Police Civilian Review Board makes progress toward bylaws

CHARLOTTESVILLE, Va. (CBS19 NEWS) -- The Charlottesville Police Civilian Review Board still plans to turn in finalized bylaws to the Charlottesville City Council by the May 1 due date.

A few weeks ago, board member Katrina Turner had met with the interim city manager, Mike Murphy, to request an extension to turn in the bylaws on behalf of the board.

At the meeting Tuesday evening, after laying out dates for drafts to be completed, the board decided that an extension was not needed.

At the meeting, board member Sarah Burke laid out what she called the three "arms" of a bylaws model. She said arm one allows the board to look at complaints and have access to internal affair investigative files to make recommendations. Arm two allows the board to review the complaint process of the police department. Arm three focuses on community and police engagement and outreach.

Burke said getting this far in structuring bylaws for the board has not been easy.

"It's creating an entire department that reviews policies of a department that otherwise doesn't really have a particularly open book in terms of what their process is," she said.

Other potential details of the bylaws were discussed as well, such as whether they can ask the city council to budget a full-time staff member that can oversee the board. Burke said this is only a start.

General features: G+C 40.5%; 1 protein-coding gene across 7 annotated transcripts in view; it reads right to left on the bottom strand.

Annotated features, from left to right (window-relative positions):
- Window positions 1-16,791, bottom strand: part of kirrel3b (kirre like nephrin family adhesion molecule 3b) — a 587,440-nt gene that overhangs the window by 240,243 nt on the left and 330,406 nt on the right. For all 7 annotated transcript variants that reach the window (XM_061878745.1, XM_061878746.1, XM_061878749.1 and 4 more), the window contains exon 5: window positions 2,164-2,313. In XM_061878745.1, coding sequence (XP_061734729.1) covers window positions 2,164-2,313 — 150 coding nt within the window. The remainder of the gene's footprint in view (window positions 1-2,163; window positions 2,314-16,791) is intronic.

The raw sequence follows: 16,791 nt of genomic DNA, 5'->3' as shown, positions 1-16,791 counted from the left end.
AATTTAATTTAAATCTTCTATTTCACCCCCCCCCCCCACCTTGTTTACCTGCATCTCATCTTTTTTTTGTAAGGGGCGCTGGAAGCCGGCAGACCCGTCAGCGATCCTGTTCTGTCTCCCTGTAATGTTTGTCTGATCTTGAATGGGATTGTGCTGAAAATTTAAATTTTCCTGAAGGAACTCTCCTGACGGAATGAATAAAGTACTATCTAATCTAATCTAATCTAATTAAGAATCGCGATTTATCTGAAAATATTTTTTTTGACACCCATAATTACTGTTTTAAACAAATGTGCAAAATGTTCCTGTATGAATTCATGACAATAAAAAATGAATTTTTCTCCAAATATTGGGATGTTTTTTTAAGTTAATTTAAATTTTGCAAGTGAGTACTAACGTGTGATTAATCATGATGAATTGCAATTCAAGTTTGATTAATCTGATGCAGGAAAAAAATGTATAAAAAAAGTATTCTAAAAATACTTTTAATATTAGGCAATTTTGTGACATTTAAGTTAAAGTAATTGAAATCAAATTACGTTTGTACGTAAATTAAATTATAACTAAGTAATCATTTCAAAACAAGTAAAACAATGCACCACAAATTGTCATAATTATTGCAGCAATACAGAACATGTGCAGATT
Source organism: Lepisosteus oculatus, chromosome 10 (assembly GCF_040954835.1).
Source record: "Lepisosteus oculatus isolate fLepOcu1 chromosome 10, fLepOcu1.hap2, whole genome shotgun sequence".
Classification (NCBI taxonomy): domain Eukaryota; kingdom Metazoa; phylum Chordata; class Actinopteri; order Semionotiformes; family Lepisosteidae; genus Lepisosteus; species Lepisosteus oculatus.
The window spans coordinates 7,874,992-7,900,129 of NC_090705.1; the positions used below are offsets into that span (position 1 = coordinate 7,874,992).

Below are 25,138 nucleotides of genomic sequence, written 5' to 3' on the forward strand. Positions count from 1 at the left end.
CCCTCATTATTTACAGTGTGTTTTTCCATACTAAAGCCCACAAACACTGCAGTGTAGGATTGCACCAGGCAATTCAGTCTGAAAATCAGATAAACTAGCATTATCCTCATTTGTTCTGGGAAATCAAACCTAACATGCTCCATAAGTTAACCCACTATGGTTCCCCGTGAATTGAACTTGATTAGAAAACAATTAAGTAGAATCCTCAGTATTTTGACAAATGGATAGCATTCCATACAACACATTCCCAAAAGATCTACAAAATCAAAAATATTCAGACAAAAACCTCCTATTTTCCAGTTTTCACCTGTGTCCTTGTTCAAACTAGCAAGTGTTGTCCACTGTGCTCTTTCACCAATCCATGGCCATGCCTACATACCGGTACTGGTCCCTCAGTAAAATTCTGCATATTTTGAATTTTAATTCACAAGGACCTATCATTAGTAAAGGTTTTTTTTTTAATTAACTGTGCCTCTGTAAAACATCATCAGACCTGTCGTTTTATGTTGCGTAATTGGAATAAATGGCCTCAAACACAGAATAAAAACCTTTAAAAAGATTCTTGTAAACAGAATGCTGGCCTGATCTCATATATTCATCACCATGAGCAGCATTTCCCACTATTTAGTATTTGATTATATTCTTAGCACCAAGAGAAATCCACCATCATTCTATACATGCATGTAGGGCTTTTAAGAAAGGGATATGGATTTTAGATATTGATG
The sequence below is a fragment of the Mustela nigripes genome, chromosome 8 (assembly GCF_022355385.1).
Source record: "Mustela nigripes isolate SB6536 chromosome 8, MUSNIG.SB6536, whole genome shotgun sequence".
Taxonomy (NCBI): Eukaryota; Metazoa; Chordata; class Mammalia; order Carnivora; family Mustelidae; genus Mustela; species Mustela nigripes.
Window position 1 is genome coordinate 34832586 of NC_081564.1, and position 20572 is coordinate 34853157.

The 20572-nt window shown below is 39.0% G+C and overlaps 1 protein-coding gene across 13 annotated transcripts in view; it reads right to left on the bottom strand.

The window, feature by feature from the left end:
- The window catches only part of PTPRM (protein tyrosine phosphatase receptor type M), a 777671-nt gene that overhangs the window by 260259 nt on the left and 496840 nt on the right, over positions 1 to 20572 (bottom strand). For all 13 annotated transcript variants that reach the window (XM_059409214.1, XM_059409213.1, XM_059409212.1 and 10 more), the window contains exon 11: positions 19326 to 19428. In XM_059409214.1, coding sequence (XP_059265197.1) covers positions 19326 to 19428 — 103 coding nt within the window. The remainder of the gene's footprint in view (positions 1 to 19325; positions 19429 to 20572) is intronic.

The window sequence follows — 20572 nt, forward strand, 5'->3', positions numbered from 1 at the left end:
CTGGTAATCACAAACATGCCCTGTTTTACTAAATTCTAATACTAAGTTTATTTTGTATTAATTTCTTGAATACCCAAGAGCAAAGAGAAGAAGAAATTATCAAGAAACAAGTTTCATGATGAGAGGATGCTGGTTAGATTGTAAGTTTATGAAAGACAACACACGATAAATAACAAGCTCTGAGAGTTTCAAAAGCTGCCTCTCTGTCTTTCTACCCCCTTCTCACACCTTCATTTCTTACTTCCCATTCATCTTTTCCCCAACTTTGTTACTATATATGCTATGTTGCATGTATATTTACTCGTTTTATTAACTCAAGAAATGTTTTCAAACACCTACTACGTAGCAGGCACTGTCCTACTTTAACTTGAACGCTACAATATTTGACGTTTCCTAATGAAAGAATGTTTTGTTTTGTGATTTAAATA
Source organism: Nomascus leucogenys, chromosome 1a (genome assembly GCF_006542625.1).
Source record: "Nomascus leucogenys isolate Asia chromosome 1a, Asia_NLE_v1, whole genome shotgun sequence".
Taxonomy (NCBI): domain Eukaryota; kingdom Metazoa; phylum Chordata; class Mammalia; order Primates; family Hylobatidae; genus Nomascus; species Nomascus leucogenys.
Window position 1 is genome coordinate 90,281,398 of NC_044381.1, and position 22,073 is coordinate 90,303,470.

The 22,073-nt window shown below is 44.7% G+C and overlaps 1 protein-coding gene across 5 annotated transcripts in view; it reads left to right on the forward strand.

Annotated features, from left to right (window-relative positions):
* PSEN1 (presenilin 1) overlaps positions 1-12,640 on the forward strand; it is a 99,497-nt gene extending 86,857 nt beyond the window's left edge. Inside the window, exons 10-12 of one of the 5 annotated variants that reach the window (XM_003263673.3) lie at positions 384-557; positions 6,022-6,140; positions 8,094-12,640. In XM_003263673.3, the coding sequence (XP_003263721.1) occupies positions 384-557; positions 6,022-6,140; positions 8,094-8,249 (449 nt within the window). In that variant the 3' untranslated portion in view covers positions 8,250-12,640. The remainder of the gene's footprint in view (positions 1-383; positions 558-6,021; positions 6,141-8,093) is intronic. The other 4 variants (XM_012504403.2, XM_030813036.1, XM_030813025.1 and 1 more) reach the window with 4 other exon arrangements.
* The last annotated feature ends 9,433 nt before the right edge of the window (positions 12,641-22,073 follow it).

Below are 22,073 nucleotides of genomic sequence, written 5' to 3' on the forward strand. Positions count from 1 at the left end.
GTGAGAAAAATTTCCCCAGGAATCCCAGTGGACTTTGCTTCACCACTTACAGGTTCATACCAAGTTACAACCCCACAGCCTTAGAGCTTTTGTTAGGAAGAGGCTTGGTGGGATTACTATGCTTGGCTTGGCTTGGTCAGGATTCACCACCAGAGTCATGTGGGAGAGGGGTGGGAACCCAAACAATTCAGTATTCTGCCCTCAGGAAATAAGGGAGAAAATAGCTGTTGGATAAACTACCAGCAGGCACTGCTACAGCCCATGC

"We have a lot of things to do before we can actually submit these final bylaws so the idea tonight was to be able to provide a larger scale picture of what the next couple of months will look like for us," said Burke.

The board plans on making drafts, then getting the community, city council, and police department's input in the next two months.

Walter Heinecke, a community member who has been attending the board meetings, said the model laid out surprisingly shows major progress.

"I wasn't actually prepared to see sort of a final draft model today," said Heinecke. "And I was impressed that they had already reviewed over a hundred different models from different communities and they had basically narrowed it down to this one hybrid model."

Burke said their bylaws have the duty of being a guide for future boards to use for their own.

"A board like this is really an iterative process," said Burke. "There's no way to create what this is going to look like in 20 years tomorrow. So what we hope to do is create something that presents a structure for future boards to be able to work within, make changes as they need to moving forward, and address whatever the needs of the community are at the time."

Charlottesville Police Chief RaShall Brackney will be at the next meeting on March 12 to talk about the internal affairs investigative process of the police department.



 
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